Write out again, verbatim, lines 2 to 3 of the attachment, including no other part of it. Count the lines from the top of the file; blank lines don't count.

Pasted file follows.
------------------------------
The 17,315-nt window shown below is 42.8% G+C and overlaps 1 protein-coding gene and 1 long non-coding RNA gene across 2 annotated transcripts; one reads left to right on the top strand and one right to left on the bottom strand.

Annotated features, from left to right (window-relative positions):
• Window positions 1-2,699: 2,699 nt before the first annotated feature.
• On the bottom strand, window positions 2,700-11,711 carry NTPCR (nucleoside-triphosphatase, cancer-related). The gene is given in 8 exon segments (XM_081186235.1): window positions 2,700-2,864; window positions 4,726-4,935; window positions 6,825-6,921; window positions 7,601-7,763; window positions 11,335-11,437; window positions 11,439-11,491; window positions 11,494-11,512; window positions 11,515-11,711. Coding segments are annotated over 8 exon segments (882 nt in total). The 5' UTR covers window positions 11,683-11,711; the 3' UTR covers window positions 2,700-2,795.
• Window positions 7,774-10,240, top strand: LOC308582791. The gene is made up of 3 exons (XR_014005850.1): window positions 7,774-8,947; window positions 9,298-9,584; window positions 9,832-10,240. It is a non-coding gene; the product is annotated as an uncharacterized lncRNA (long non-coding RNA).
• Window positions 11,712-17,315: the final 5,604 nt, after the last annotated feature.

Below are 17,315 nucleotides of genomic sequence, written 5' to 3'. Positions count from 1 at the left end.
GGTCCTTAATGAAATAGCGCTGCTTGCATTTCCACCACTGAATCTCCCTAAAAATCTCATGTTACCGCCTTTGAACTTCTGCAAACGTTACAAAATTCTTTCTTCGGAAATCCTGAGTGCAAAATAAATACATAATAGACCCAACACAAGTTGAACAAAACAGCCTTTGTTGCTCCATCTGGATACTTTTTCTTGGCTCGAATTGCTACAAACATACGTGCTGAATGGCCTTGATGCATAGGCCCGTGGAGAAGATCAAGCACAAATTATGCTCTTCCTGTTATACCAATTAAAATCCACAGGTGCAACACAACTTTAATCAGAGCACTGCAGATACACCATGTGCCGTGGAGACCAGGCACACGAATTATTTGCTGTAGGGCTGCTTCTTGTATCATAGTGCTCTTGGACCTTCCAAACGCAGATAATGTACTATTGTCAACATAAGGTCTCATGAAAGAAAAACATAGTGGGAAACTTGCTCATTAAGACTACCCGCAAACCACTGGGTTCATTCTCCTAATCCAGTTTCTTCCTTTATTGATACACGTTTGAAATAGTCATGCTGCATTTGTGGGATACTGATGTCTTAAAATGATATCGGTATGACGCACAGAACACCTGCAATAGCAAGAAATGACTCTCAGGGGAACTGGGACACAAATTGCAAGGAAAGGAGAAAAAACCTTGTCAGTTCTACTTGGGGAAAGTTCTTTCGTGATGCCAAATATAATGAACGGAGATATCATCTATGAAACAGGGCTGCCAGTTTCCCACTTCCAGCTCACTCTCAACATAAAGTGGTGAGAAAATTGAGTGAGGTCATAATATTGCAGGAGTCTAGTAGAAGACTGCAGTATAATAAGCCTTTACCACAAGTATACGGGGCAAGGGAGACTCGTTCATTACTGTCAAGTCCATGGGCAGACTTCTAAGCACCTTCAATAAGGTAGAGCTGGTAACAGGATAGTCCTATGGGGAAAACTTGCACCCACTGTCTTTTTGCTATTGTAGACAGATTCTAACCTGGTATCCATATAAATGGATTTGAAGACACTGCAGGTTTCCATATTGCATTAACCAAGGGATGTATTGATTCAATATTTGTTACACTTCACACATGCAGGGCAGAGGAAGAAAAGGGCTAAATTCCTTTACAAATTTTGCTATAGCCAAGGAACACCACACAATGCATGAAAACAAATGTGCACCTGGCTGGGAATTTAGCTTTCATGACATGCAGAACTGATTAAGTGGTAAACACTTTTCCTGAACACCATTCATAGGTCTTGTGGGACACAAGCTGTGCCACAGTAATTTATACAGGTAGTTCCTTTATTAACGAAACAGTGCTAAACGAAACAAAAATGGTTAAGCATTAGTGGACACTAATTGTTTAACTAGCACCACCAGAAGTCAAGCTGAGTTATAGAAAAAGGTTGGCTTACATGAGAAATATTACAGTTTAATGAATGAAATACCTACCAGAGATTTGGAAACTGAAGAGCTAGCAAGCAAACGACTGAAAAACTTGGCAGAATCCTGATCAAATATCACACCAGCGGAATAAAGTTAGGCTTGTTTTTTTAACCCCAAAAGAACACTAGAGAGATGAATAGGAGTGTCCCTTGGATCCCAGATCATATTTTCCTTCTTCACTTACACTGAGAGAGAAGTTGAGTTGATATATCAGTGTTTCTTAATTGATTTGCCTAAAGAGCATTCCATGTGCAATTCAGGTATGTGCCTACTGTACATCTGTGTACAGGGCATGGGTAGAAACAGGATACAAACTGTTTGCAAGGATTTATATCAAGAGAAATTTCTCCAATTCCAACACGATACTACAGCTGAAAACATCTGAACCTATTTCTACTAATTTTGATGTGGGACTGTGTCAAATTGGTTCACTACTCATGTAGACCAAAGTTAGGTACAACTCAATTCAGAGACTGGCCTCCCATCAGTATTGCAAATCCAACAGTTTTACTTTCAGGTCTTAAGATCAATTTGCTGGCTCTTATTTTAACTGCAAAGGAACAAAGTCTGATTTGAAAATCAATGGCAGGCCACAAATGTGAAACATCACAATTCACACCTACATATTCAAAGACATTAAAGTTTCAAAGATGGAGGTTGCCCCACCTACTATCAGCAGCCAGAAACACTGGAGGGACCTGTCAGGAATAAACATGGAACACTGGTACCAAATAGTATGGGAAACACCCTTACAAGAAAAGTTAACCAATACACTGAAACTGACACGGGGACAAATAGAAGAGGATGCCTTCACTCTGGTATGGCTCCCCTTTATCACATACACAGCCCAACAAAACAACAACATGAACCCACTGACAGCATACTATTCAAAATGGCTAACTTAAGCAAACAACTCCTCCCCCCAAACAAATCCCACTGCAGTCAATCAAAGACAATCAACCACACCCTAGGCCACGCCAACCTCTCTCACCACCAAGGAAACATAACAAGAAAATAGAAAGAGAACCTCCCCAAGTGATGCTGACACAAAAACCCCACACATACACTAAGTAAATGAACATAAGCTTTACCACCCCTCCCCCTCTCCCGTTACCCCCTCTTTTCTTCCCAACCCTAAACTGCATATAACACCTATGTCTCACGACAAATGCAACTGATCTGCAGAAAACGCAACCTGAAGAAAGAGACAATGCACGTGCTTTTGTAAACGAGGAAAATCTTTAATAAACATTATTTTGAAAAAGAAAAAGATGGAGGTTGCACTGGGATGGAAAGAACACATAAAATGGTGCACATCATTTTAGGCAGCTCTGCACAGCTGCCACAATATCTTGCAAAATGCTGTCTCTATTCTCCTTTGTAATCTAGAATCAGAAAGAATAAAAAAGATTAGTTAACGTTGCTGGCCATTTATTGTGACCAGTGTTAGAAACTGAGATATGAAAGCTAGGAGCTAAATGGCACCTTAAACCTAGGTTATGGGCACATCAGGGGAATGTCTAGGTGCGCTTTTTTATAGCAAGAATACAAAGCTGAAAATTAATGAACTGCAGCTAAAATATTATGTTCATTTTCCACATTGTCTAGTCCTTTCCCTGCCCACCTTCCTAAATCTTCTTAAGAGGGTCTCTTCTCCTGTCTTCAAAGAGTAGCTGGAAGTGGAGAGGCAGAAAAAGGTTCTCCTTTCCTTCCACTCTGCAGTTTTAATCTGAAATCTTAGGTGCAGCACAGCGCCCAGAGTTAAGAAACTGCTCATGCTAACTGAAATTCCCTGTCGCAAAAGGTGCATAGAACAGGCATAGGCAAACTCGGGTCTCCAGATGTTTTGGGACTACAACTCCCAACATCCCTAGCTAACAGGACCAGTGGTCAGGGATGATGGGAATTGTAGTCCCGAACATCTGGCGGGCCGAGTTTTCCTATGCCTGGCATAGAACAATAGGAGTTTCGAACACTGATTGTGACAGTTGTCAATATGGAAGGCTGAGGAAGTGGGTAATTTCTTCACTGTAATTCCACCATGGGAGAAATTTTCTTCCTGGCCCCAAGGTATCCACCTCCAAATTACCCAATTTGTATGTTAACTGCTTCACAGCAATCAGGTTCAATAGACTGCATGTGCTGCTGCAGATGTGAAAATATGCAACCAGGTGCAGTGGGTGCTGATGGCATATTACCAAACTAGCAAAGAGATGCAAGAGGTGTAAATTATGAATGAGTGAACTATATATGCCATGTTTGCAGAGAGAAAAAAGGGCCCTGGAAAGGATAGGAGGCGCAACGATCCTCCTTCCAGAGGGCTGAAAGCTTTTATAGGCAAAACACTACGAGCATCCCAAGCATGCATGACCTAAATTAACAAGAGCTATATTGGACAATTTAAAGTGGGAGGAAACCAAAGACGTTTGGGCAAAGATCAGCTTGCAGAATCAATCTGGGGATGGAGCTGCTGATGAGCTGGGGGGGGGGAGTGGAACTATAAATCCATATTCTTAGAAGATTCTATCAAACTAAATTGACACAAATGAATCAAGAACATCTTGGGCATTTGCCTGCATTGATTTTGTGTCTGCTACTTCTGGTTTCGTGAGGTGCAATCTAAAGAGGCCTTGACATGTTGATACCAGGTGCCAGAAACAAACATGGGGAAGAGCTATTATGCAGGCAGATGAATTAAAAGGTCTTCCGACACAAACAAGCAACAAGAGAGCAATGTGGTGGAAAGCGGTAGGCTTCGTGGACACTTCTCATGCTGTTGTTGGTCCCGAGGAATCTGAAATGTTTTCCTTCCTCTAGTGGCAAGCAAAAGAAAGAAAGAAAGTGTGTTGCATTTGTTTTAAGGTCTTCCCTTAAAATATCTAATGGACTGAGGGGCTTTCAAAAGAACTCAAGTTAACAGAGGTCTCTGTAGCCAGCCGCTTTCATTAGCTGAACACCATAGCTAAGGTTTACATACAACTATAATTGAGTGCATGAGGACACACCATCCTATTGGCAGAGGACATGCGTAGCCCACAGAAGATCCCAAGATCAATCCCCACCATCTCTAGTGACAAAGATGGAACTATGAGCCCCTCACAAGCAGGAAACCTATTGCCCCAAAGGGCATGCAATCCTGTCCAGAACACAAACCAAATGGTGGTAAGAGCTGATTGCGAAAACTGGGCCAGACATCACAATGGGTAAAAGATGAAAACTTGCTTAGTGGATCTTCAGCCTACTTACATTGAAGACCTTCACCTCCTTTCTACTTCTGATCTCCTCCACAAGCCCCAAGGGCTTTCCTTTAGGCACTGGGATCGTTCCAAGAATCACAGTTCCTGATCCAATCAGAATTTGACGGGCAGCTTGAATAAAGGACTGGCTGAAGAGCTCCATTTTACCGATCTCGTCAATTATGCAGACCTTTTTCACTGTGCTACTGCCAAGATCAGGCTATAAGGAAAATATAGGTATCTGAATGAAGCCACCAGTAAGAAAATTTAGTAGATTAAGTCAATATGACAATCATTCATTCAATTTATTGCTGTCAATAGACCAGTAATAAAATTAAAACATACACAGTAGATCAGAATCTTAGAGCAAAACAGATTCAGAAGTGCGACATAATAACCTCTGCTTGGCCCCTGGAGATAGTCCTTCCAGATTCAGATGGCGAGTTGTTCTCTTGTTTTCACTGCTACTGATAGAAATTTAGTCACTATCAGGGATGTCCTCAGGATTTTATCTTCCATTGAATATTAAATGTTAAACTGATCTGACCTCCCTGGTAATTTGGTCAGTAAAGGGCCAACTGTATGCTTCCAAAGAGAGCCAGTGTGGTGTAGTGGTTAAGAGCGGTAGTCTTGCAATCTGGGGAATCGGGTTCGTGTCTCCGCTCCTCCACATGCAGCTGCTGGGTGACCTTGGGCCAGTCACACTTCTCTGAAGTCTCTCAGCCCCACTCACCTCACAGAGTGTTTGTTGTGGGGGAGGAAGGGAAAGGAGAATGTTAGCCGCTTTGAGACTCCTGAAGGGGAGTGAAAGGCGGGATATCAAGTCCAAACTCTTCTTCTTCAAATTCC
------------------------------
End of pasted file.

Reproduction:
Annotated features, from left to right (window-relative positions):
• Window positions 1-2,699: 2,699 nt before the first annotated feature.